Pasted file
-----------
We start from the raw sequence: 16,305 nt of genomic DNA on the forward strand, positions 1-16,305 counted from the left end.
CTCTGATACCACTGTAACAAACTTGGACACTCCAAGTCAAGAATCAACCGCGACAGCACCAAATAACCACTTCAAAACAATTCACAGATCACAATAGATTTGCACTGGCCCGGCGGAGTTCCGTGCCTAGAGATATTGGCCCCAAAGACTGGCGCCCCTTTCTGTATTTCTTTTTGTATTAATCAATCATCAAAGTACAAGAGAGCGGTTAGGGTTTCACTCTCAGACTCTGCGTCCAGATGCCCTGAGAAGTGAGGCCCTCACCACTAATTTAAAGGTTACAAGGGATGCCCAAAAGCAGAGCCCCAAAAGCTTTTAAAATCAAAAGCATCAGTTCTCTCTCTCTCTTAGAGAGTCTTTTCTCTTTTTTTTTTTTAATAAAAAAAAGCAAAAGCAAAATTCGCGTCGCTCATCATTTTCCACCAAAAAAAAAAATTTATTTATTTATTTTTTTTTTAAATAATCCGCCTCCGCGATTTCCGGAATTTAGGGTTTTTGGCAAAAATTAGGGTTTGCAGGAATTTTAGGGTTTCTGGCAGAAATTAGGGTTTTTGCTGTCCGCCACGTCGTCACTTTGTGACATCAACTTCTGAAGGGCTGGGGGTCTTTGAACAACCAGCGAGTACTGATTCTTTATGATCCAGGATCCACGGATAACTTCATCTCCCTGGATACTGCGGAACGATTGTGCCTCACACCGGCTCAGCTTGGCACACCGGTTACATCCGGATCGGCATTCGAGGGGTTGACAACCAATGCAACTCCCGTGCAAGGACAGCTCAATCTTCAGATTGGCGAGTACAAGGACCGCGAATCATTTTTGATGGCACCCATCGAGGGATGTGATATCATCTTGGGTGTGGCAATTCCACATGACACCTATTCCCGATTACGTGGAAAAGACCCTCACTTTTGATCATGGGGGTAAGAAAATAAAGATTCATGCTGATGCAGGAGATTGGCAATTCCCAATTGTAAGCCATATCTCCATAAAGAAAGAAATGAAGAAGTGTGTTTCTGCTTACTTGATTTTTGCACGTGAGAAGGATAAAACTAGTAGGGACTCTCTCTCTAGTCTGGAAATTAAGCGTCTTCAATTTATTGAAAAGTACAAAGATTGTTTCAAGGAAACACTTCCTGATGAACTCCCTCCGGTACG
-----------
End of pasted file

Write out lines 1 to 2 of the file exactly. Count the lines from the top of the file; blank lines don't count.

We start from the raw sequence: 16,305 nt of genomic DNA on the forward strand, positions 1-16,305 counted from the left end.
CTCTGATACCACTGTAACAAACTTGGACACTCCAAGTCAAGAATCAACCGCGACAGCACCAAATAACCACTTCAAAACAATTCACAGATCACAATAGATTTGCACTGGCCCGGCGGAGTTCCGTGCCTAGAGATATTGGCCCCAAAGACTGGCGCCCCTTTCTGTATTTCTTTTTGTATTAATCAATCATCAAAGTACAAGAGAGCGGTTAGGGTTTCACTCTCAGACTCTGCGTCCAGATGCCCTGAGAAGTGAGGCCCTCACCACTAATTTAAAGGTTACAAGGGATGCCCAAAAGCAGAGCCCCAAAAGCTTTTAAAATCAAAAGCATCAGTTCTCTCTCTCTCTTAGAGAGTCTTTTCTCTTTTTTTTTTTTAATAAAAAAAAGCAAAAGCAAAATTCGCGTCGCTCATCATTTTCCACCAAAAAAAAAAATTTATTTATTTATTTTTTTTTTAAATAATCCGCCTCCGCGATTTCCGGAATTTAGGGTTTTTGGCAAAAATTAGGGTTTGCAGGAATTTTAGGGTTTCTGGCAGAAATTAGGGTTTTTGCTGTCCGCCACGTCGTCACTTTGTGACATCAACTTCTGAAGGGCTGGGGGTCTTTGAACAACCAGCGAGTACTGATTCTTTATGATCCAGGATCCACGGATAACTTCATCTCCCTGGATACTGCGGAACGATTGTGCCTCACACCGGCTCAGCTTGGCACACCGGTTACATCCGGATCGGCATTCGAGGGGTTGACAACCAATGCAACTCCCGTGCAAGGACAGCTCAATCTTCAGATTGGCGAGTACAAGGACCGCGAATCATTTTTGATGGCACCCATCGAGGGATGTGATATCATCTTGGGTGTGGCAATTCCACATGACACCTATTCCCGATTACGTGGAAAAGACCCTCACTTTTGATCATGGGGGTAAGAAAATAAAGATTCATGCTGATGCAGGAGATTGGCAATTCCCAATTGTAAGCCATATCTCCATAAAGAAAGAAATGAAGAAGTGTGTTTCTGCTTACTTGATTTTTGCACGTGAGAAGGATAAAACTAGTAGGGACTCTCTCTCTAGTCTGGAAATTAAGCGTCTTCAATTTATTGAAAAGTACAAAGATTGTTTCAAGGAAACACTTCCTGATGAACTCCCTCCGGTACG